Despite Wolfowitz’s claim that “exposure of Indonesian officers to U.S. [military personnel] has been a way to promote reform efforts in the military,” since the mass slaughter of hundreds of thousands of Indonesians that brought the former dictator Suharto to power in 1965-66, U.S. executive policy has always condoned military atrocities in the archipelago. As Ed McWilliams points out, “For over three decades, the U.S. and Indonesian militaries were extremely close and we saw no move to reformthe TNI’s worst abuses took place when we were most engaged.”
In Aceh the Washington influence took a perverse new twist this year as the TNI “embedded” reporters with its troops in imitation of the Bush Administration’s Iraq war tactic. The TNI also launched an “invasion” (troops were actually already present en masse in the region) of paratroopers jumping from U.S.-made C-130 transport planes for the benefit of conveniently placed news cameras. And in what could have been a nod to Fox News, Maj. Gen. Endang Suwarya, the military commanders in the region, announced, “I want all news published to contain the spirit of nationalism. Put the interests of the unitary state of Indonesia first.”
While Bush intoned, “Americans hold a deep respect for the Islamic faith, which is professed by a growing number of my own citizens,” few observers expect Indonesian public opinion to be swayed by his disingenuous lecture. Three years ago, 75% of those Indonesians surveyed by the Pew Charitable Trust looked favorably upon the U.S.; this year that figure dropped to 15%. And though Bush also claimed, “we know that Islam is fully compatible with liberty and tolerance and progress because we see the proof in your country and in our own,” it has been widely reported that Franklin Graham, who blessed Bush’s inauguration and quadrupled the number of missionaries in occupied Iraq, called Islam a “very evil, wicked religion.”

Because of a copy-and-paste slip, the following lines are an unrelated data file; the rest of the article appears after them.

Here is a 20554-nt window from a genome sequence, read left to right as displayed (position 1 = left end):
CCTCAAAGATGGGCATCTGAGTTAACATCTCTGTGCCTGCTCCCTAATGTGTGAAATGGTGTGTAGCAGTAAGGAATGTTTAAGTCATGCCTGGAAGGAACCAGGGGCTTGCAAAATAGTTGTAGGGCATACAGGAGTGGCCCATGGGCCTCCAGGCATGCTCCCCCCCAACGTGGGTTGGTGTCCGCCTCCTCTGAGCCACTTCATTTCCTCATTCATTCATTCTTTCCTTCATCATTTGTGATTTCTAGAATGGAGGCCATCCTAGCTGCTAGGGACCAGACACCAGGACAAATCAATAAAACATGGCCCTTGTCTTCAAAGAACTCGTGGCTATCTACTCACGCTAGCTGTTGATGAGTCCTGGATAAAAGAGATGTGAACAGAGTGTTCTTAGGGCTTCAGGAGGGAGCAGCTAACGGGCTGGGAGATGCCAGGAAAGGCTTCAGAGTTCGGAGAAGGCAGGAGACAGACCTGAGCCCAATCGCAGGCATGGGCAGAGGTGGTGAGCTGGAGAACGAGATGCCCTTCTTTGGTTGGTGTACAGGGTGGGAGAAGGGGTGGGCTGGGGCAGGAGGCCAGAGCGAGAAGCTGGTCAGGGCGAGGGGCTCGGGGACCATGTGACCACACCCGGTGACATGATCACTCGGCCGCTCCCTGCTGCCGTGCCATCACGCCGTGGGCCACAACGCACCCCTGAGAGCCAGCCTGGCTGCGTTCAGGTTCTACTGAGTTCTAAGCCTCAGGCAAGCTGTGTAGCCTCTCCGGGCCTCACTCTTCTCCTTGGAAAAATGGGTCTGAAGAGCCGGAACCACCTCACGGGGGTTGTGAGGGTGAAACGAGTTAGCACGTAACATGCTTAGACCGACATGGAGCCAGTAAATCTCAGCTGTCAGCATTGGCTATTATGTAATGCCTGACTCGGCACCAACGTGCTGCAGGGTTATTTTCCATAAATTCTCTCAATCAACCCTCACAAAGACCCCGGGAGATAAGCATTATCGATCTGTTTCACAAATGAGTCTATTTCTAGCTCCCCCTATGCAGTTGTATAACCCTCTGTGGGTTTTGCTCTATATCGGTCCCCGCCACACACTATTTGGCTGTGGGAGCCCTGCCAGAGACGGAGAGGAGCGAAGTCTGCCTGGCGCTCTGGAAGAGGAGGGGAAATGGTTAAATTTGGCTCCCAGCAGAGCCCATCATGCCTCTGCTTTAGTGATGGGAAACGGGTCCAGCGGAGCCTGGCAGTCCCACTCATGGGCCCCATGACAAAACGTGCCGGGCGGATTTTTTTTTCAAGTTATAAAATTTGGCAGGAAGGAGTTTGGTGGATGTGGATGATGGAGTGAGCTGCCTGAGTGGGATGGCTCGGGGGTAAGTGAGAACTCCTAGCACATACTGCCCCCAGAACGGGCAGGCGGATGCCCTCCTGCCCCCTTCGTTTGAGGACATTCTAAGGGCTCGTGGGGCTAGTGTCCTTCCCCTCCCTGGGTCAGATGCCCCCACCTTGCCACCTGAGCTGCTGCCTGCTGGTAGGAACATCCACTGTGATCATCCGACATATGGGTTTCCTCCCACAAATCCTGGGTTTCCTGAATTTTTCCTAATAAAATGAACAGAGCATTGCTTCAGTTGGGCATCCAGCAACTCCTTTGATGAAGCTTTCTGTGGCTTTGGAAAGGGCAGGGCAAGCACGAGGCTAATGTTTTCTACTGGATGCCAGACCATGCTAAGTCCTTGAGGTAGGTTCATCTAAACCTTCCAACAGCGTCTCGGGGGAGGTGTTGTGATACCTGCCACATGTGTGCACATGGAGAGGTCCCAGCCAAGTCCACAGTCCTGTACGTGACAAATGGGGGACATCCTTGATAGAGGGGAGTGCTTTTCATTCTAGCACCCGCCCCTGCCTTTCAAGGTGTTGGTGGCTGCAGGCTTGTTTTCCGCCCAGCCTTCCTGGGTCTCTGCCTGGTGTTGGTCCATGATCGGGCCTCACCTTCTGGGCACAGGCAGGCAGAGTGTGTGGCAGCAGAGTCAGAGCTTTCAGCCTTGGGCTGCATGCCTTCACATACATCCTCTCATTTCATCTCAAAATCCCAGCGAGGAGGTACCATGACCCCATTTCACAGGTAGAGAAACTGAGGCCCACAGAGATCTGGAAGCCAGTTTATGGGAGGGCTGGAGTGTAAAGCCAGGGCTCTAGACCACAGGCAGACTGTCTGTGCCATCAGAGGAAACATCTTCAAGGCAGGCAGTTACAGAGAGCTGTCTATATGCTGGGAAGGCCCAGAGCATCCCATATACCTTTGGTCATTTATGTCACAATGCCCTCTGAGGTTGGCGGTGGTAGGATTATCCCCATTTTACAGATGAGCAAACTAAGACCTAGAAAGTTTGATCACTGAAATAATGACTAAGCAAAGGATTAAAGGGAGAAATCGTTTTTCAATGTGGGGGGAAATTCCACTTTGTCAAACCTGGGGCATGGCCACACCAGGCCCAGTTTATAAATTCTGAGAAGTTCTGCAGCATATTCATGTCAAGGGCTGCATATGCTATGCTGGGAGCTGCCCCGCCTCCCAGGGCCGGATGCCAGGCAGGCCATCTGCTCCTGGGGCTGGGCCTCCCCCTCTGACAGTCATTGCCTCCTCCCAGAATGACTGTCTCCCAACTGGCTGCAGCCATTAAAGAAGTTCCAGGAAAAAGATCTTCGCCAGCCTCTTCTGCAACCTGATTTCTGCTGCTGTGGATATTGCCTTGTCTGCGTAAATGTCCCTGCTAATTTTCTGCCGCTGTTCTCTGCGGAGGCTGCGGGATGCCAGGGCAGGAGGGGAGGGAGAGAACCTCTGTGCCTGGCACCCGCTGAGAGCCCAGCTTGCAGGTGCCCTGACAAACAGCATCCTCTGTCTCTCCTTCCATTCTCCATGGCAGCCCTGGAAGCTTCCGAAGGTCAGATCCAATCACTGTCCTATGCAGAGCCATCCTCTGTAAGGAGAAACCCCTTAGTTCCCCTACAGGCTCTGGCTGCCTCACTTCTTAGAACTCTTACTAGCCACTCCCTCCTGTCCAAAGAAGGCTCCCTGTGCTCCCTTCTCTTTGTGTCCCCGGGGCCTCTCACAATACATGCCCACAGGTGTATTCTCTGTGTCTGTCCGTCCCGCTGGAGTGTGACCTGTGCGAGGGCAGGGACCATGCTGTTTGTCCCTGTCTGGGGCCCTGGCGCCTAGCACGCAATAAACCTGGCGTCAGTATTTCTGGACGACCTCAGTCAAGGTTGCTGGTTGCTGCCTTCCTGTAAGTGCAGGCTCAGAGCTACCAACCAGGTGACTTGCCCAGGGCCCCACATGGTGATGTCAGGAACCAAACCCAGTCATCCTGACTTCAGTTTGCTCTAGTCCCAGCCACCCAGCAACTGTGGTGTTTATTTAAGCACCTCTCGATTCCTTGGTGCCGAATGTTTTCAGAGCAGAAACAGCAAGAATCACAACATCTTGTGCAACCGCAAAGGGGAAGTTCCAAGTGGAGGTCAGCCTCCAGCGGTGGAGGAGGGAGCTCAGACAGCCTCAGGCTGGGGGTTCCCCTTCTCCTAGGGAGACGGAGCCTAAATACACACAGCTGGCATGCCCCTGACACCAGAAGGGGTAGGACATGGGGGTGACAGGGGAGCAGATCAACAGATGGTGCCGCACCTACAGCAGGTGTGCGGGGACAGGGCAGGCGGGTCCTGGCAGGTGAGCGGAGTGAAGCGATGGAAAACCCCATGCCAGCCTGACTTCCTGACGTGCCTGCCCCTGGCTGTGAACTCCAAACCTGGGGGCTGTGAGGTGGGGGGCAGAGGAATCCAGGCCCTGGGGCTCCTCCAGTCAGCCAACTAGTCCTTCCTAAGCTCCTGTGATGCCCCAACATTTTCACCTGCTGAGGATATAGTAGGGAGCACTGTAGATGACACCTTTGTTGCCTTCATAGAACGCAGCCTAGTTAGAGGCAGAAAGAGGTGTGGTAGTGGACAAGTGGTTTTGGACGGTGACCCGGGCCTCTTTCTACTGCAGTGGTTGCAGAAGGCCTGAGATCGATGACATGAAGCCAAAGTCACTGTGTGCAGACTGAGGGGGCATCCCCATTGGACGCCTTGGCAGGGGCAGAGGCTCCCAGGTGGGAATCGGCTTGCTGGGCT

Further Christian right nonsense has been spouted by special forces veteran Lt. General William G. Boykin, recently named by Secretary of Defense Donald Rumsfeld to a new position as deputy undersecretary of Defense for intelligence (where he will be in charge of tracking down Bin Laden, Hussein, Mullah Omar and other big name “evildoers”). Boykin explained that Islamists resent the U.S. “because we’re a Christian nation, because our foundation and our roots are Judeo-Christian and the enemy is a guy called Satan,” and bragged that he defeated a Muslim warlord in Somalia because “I knew that my God was bigger than his. I knew that my God was a real God and his was an idol.” Rumsfeld later told reporters that “it doesn’t look like any rules were broken” by these statements.
In addition to popular disgust with the Iraq war (which Megawati called in an “act of aggression which is in contravention of international law”), most Indonesians are repelled by Bush’s lockstep support for rightist Israeli policies in occupied Palestine. As the Jakarta Post, a moderate paper read mostly by expatriates and local elites, editorialized, “how can the U.S. preach to the world about justice when it permits Israel’s efforts to subjugate the Palestinians by whatever means it deems fit to continue?”
After meeting with Islamic leaders in Bali (along with the last minute addition of Christian and Hindu figureheads, included after the country’s most popular TV Muslim preacher refused to attend), Bush told reporters on Air Force One that “they said the United States’ policy is tilted toward Israel, and I said our policy is tilted toward peace.”
But as the Jakarta Post wrote of Bush’s “reiteration of his stance on Islam and his high regard for Indonesia,” [what Indonesians] “want to see from the president is concrete action to back up what he says, not just lip service and empty statements.”